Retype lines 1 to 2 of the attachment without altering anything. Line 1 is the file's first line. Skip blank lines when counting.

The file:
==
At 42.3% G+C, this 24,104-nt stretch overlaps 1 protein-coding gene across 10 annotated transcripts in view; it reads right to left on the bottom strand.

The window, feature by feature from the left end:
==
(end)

At 42.3% G+C, this 24,104-nt stretch overlaps 1 protein-coding gene across 10 annotated transcripts in view; it reads right to left on the bottom strand.

The window, feature by feature from the left end: